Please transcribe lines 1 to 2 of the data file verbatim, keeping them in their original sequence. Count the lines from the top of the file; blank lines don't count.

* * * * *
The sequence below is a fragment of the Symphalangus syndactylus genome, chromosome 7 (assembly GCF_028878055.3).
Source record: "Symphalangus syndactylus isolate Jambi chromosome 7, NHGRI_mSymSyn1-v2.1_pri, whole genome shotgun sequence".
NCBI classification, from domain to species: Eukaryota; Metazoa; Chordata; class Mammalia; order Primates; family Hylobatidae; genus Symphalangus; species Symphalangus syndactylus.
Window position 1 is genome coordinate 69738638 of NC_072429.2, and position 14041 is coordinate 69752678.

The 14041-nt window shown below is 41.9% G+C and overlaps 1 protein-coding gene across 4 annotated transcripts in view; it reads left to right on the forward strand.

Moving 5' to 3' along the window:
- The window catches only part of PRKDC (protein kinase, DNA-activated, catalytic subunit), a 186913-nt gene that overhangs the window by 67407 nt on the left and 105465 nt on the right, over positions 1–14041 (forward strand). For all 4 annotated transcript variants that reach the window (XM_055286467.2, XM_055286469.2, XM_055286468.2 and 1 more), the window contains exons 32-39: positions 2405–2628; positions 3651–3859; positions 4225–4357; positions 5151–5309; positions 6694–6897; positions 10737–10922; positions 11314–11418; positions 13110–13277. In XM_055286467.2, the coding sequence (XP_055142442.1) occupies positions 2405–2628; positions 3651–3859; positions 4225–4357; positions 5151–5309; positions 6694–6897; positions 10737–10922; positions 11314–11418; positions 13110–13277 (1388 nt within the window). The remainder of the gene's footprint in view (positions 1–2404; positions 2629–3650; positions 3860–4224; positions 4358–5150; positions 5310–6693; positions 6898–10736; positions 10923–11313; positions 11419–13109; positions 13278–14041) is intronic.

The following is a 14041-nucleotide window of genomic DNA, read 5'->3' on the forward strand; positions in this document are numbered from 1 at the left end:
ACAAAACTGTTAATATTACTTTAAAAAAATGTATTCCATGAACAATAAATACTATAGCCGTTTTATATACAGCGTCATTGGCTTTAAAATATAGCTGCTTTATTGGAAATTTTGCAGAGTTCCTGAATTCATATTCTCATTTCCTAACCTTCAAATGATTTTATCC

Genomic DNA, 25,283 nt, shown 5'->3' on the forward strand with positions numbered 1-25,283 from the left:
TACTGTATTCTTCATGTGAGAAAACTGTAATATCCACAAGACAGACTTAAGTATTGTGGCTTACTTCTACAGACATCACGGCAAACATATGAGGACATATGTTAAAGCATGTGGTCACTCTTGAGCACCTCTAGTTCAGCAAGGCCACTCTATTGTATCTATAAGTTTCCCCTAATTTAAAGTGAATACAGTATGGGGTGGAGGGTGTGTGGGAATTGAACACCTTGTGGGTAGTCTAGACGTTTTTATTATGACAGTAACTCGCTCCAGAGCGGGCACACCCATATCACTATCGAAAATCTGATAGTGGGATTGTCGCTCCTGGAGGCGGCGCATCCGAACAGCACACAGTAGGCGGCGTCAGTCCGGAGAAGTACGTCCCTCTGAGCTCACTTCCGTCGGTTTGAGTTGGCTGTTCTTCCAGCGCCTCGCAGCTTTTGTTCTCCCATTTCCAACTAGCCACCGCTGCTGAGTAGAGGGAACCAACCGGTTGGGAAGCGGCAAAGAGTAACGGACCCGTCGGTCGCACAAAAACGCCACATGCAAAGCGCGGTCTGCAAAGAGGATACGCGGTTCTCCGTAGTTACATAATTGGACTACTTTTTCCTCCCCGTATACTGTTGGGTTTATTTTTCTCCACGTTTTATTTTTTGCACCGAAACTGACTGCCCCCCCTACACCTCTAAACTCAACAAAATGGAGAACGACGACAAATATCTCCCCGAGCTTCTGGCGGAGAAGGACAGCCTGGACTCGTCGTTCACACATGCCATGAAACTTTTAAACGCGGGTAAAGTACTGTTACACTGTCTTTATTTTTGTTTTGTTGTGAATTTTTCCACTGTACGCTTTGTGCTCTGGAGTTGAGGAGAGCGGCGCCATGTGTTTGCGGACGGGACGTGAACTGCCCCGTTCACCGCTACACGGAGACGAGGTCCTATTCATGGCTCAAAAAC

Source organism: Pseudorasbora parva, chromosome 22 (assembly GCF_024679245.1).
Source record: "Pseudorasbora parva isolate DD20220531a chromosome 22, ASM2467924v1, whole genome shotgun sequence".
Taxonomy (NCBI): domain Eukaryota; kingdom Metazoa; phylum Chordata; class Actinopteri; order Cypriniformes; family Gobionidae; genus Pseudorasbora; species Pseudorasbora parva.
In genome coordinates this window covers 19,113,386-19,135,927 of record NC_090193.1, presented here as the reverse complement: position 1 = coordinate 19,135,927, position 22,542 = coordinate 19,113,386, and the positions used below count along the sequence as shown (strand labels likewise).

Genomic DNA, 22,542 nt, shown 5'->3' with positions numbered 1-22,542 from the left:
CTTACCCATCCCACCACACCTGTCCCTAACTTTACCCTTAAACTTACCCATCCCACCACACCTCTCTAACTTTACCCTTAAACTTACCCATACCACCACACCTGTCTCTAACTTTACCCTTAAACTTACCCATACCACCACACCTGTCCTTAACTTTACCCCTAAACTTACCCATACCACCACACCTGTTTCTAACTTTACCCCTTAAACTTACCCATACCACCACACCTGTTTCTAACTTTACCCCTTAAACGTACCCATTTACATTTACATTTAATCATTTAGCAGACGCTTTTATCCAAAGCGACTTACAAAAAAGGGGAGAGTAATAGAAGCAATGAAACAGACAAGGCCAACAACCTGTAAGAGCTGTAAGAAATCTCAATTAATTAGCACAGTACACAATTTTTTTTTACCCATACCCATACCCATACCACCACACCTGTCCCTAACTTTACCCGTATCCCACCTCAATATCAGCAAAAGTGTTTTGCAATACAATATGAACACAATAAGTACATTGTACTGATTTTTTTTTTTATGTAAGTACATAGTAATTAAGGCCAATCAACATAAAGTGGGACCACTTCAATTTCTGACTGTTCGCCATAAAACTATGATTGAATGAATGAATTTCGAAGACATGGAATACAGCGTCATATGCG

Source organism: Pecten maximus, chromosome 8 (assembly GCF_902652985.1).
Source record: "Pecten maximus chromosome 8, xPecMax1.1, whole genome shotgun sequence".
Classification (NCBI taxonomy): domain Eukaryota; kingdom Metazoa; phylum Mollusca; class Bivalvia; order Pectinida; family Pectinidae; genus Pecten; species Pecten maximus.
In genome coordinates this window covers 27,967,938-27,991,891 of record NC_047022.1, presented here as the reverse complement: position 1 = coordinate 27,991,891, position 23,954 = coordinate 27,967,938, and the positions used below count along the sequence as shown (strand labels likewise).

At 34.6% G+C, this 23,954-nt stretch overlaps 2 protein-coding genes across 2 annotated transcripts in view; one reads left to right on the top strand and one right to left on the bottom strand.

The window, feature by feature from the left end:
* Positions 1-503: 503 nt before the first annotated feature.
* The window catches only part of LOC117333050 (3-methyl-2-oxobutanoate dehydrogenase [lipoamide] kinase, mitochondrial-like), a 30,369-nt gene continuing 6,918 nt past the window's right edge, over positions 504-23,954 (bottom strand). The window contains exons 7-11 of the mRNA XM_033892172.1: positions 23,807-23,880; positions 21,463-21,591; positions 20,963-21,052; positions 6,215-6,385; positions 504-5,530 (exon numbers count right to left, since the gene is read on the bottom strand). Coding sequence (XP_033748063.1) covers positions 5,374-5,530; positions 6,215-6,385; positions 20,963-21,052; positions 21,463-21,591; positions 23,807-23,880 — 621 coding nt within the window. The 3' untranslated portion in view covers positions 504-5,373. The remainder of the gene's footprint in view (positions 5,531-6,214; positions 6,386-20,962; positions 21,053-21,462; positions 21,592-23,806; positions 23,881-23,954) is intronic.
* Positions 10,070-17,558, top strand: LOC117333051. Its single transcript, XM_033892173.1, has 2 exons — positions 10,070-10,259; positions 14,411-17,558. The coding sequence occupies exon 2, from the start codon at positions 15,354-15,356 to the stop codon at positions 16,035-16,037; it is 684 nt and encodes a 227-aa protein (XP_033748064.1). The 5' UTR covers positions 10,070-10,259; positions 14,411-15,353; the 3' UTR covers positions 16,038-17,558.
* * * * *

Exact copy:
The sequence below is a fragment of the Symphalangus syndactylus genome, chromosome 7 (assembly GCF_028878055.3).
Source record: "Symphalangus syndactylus isolate Jambi chromosome 7, NHGRI_mSymSyn1-v2.1_pri, whole genome shotgun sequence".